Broadway Musicals: History & Shows

Lesson Transcript
Instructor: Sunday Moulton

Sunday earned a PhD in Anthropology and has taught college courses in Anthropology, English, and high school ACT/SAT Prep.

Since the late 1800s and early 1900s, Broadway musicals and performances have been a staple of the New York City theater scene. Learn about the history of Broadway musicals, the difference between Broadway and Off-Broadway, and Broadway in the 21st century. Updated: 01/13/2022

What Is Broadway?

If you've ever seen a Broadway play, either on Broadway, as an off-Broadway production, or as a film adaptation, you know what a marvelous spectacle these performances deliver. However, what makes a play, musical or not, a Broadway production? Is it the play itself, the location of the theater, or something more? The answer might surprise you.

While many know that the theaters that make up Broadway are located in New York City, and perhaps are even aware the theaters are found in Manhattan, a common misconception persists that they're all on the street known as Broadway. Over 40 establishments in the theater district are designated as Broadway theaters, but few of them possess Broadway addresses. And several theaters with Broadway addresses are actually considered off-Broadway.

So why are they called Broadway theaters? It's an old tradition. In the late 1800s and early 1900s, the majority of large, successful theaters were located on Broadway, but over the last century, many moved to neighboring streets within the area.

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  • 0:04 What Is Broadway?
  • 1:06 Broadway vs. Off-Broadway
  • 1:57 Where It All Began
  • 2:53 The Great White Way
  • 3:36 Broadway in the 21st Century
  • 4:18 Lesson Summary
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Broadway vs. Off-Broadway

So now we know how the name came about, and that today's Broadway theaters are mostly located on other streets. But what makes a theater Broadway, off-Broadway, or off-off-Broadway? (Yes, there is such a thing as off-off-Broadway.)

While these designations involve some complexity having to do with performers and crew contracts, the rule of size effectively makes the distinction in nearly all cases. Broadway theaters hold at least 500 seats, whereas off-Broadway theaters generally hold 99-499 seats. Off-off-Broadway theaters, however, hold fewer than 99 seats. Broadway theaters also pay more to performers and crews, mainly because they can sell more seats. Their larger stages allow for more elaborate productions, meaning larger audiences and more expensive tickets.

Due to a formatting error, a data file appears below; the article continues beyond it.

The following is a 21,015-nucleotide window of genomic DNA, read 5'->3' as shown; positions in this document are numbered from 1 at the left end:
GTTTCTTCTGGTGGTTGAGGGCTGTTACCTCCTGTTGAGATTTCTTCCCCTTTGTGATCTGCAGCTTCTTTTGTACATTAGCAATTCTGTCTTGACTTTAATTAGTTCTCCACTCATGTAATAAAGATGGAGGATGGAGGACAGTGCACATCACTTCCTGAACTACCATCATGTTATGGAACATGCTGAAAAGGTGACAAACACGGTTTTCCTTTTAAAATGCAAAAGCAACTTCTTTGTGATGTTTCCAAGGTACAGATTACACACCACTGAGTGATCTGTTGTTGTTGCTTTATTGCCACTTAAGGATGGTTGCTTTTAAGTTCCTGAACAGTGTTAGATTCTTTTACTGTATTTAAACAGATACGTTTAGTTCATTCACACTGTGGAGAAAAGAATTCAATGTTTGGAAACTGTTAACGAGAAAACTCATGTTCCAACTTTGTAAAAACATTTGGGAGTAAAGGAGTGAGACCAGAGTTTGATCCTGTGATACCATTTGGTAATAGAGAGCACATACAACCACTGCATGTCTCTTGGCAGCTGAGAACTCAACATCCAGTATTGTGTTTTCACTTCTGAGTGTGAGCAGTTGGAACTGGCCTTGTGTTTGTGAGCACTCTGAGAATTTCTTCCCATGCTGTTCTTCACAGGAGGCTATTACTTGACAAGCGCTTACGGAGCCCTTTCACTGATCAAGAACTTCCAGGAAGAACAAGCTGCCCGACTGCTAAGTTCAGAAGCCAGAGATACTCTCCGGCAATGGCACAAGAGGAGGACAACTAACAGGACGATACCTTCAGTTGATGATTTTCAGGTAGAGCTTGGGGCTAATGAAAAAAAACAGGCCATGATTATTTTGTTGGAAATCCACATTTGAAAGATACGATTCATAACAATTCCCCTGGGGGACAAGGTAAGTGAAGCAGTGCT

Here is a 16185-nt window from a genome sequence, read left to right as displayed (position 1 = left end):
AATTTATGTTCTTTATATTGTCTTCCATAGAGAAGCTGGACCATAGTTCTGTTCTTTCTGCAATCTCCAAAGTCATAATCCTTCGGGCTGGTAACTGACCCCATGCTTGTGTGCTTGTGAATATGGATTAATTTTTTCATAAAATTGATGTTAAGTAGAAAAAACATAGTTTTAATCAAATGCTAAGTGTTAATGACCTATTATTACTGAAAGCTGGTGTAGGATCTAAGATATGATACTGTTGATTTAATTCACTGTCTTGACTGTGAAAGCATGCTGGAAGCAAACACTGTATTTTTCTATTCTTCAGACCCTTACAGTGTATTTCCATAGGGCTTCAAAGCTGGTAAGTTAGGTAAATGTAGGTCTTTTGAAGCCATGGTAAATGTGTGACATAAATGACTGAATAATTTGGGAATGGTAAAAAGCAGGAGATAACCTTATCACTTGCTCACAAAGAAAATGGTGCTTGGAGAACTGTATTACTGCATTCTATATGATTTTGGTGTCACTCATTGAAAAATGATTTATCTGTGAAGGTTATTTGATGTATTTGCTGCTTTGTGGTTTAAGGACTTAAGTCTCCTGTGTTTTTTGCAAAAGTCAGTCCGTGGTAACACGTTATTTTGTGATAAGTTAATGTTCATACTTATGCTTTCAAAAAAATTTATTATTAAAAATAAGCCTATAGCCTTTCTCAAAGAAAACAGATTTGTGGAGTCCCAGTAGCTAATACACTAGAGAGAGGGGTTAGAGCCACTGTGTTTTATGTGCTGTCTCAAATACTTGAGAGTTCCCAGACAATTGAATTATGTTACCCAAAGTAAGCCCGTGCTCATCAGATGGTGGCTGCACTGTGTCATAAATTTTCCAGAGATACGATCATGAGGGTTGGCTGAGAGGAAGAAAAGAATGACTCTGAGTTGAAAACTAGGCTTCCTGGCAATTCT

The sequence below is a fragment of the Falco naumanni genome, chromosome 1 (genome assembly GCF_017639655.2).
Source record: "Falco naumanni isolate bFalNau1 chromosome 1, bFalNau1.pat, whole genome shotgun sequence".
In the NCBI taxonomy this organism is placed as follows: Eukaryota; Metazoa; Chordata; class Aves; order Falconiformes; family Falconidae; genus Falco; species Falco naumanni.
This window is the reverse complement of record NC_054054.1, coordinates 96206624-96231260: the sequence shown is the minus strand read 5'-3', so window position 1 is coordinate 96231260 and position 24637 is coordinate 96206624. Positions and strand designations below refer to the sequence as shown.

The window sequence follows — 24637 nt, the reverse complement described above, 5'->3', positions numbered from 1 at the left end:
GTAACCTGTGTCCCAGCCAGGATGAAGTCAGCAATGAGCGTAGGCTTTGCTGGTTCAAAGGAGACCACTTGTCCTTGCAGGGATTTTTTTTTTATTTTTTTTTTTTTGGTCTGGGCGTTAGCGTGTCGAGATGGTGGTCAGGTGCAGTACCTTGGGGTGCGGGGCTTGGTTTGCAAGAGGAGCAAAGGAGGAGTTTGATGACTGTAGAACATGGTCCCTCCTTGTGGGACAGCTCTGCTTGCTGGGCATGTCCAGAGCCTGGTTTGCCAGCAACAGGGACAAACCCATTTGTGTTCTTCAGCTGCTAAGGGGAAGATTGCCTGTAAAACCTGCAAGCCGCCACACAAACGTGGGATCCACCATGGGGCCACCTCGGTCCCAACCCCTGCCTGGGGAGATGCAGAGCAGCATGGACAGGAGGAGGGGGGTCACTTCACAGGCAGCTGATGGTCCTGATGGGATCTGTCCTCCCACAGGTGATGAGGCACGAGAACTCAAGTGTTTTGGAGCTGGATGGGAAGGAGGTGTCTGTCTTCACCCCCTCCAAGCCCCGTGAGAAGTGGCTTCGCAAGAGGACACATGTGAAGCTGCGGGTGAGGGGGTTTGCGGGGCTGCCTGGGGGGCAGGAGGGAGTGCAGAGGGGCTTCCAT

Where It All Began

The origins of Broadway date to the mid-1700s with the formation of a theater company on Nassau Street to perform operas and Shakespearian plays for audiences as large as 280 patrons. While the Revolutionary War temporarily halted New York theater performances, the art returned in full force after the war with the construction of the Park Theater, seating 2,000 patrons, in 1798.

By the middle of the next century, several more theaters had emerged and the popularity of Shakespeare gave way to the first wave of musical performances. Vaudeville, a popular theater form involving song, dance, comedy, and burlesque, also came to Broadway in the late 1800s around the time that plunging real estate prices enticed theaters to buy space on Broadway. This created an expansive district stretching from Madison Square to Union Square, and thus the name Broadway theater came to be.

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